Consider yourself a certified beanie-wearer if you can name the car that won the 1981 World Rally Championship.
This was the year before rallying was re-written by both Group B and the all-wheel drive Audi Quattro … The 1981 drivers’ title was won by Ari Vatanen in the legendary Ford Escort RS – but few remember that the manufacturers’ championship was won by a square-cornered hatchback, the Talbot Sunbeam-Lotus.
The Talbot brand had come with PSA-Peugeot’s 1978 purchase of Chrysler Europe; the Sunbeam was a tough, rear-drive hatch.
The 2.2-litre Lotus-developed rally variants, driven by Guy Frequelin and Henri Toivonen, scored only one win but several podiums to nab the WRC constructors’ title.
Some key elements here – the Talbot’s small size and serviceability, and Frequelin’s co-driver, Jean Todt – would surface again in the Peugeot 205 Turbo 16, the car that would out-Quattro the Quattro.
In 1981, Todt was appointed to head up Peugeot’s new motorsport division. Project one was to add zest to Peugeot’s forthcoming 205 family with a 4WD rally winner, initially codenamed ‘M-24’. Todt’s 20-strong team, under engineer Bernard Perron, noted the Audi’s shortcomings – overhanging front engine, cumbersome size, heavy body – and designed their 205 Turbo 16 with a part-spaceframe chassis and transverse mid-mounted engine and gearbox.
Mid-rally servicing access was paramount, with the upper rear half of the bodywork a single, hinged clamshell. The front of the engine was behind a removable panel, ahead of the right-rear wheel.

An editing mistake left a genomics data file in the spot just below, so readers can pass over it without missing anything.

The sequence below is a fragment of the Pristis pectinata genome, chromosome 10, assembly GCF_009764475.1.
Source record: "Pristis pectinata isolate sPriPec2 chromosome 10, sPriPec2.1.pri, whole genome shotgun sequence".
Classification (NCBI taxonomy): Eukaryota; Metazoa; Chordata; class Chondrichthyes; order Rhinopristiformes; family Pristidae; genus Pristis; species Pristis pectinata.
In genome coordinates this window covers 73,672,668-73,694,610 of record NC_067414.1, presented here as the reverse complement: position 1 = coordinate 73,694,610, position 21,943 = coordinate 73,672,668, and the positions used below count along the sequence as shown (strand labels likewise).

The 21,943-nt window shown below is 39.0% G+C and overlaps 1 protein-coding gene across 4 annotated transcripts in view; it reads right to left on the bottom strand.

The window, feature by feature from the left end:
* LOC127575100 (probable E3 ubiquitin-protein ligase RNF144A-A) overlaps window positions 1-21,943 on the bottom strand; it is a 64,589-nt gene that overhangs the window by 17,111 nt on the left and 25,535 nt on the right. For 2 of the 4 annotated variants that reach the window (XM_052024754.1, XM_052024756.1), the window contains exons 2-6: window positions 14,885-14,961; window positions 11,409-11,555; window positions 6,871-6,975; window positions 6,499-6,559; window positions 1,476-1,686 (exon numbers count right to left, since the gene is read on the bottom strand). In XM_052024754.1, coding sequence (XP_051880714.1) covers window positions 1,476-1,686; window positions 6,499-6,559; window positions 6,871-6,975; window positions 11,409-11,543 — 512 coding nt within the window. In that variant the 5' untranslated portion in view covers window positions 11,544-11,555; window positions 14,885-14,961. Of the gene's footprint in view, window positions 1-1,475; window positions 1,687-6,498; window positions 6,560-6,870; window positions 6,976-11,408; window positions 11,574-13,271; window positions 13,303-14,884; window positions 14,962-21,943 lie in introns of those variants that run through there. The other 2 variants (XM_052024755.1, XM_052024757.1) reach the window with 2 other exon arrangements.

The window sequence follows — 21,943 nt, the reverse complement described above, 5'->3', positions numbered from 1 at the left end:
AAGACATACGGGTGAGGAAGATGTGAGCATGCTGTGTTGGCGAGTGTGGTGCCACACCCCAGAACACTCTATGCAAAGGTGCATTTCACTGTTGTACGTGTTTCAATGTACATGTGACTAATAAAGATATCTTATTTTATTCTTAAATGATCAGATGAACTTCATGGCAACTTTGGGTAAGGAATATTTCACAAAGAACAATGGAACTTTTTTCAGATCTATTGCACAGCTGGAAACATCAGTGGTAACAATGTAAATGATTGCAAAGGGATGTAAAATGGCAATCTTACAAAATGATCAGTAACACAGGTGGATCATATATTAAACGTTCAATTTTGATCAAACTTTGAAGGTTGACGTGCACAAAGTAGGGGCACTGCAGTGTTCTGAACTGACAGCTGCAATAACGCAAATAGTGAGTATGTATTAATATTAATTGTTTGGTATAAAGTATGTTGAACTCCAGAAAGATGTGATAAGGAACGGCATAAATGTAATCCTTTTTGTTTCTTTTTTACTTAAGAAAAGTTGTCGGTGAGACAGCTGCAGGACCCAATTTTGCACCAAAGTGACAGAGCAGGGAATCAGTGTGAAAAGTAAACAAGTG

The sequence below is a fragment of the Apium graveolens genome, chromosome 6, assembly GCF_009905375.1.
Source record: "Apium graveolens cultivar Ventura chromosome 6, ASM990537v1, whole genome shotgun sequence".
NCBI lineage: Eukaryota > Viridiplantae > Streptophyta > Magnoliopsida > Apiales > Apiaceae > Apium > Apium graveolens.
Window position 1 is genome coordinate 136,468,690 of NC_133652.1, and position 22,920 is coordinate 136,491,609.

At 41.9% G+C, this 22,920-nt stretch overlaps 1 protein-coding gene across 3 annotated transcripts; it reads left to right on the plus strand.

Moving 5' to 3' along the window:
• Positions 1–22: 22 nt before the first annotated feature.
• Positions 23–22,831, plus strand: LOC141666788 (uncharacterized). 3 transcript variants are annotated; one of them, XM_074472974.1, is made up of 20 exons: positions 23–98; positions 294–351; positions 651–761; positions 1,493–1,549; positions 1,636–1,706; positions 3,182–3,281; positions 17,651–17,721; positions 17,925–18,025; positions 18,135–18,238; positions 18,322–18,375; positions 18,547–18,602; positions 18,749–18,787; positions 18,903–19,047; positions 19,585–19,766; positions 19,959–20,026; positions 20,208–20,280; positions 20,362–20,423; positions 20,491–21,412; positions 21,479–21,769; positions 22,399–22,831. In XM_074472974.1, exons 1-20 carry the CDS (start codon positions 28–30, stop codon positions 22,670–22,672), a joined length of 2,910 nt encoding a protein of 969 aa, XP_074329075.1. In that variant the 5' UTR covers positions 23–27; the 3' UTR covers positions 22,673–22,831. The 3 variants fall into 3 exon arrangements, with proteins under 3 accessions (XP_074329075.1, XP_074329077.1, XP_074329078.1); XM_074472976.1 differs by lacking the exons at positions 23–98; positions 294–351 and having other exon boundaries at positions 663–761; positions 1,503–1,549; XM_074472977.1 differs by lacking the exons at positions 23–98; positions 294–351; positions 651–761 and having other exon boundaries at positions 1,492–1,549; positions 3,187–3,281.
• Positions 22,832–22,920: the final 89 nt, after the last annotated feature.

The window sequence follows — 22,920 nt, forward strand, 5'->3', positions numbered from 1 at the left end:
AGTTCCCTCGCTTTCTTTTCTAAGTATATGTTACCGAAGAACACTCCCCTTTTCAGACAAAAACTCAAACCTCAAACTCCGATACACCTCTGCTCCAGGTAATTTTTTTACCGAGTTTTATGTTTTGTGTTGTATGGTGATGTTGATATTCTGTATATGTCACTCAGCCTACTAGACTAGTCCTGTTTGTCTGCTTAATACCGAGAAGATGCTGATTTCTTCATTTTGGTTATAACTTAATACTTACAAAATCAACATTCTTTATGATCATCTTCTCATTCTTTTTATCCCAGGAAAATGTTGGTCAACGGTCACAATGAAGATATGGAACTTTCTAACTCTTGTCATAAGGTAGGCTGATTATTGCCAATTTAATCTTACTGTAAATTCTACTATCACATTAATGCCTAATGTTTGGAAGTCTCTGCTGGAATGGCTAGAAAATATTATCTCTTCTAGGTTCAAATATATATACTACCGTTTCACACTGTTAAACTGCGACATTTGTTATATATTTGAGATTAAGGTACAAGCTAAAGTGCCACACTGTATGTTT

Commonality was the keyword, extending to four interchangeable driveshafts, even the sizes of nuts and bolts used. It was a skunkworks special, certainly, but the silhouette and the XU-series four-cylinder block were at least true to the humble 205 hatch.
Crucially, Todt insisted that the T16’s ‘evolution’ competition spec be fully developed prior to production of the 200 road-going homologation cars. The Group B papers were lodged in August 1983 and the 200 road cars built in just eight months. Homologation was granted in April 1984.
Being effectively hand-built ‘evolution’ cars themselves, the road cars were expensive – equivalent to the Ferrari 308 GTB and Porsche 911 of the day – though with only a laggy 147kW, not especially quick. But its rallying twin was destined to be the most successful car of Group B, with 16 WRC victories and swooping both drivers’ and constructors’ titles in 1985 and 1986.
A total of 241 road-going T16s were built.
The T16’s 1775cc four-cylinder XU8T engine was based on Peugeot’s XU production family, but with a dohc 16v head and KKK K26 turbo with intercooler. Road cars claimed 147kW and 255Nm; Pikes Peak version made 410kW, on 3.0 bar boost.
Five-speed gearbox dated to the Citroen SM and Lotus Esprit. Transverse engine/gearbox straddled the central prop shaft. Normal torque split was 33:67 front to rear.
Access all areas
The transverse engine/gearbox was about accessibility and weight distribution, the latter ending up at 47/53 percent front/rear. The T16’s wheelbase was slightly longer than the FWD hatch (2540mm vs 2418mm).
The body retained only the 205’s centre section, with fabricated front monocoque, rear spaceframe and carbon-Kevlar body panels keeping weight down to 1145kg. Suspension was by double wishbones with coil-over-dampers at each corner, on removable subframes. Brakes were 273mm discs all round.
This little piggy
Any colour you like, so long as it’s gunmetal grey… To save time in the eight-month homologation build, the 205 T16 was built no differently from the works racers, but fitted with a slightly up-specced GTI interior.
Again in de rigeur grey, this brought sports seats, drilled alloy pedals, a leather-bound steering wheel and a ‘piggy-back’ dash with additional instruments and map (or rally-meter) portal. Front ‘boot’ space was consumed by spare wheel; rear by drivetrain, intercooler, battery and exhaust.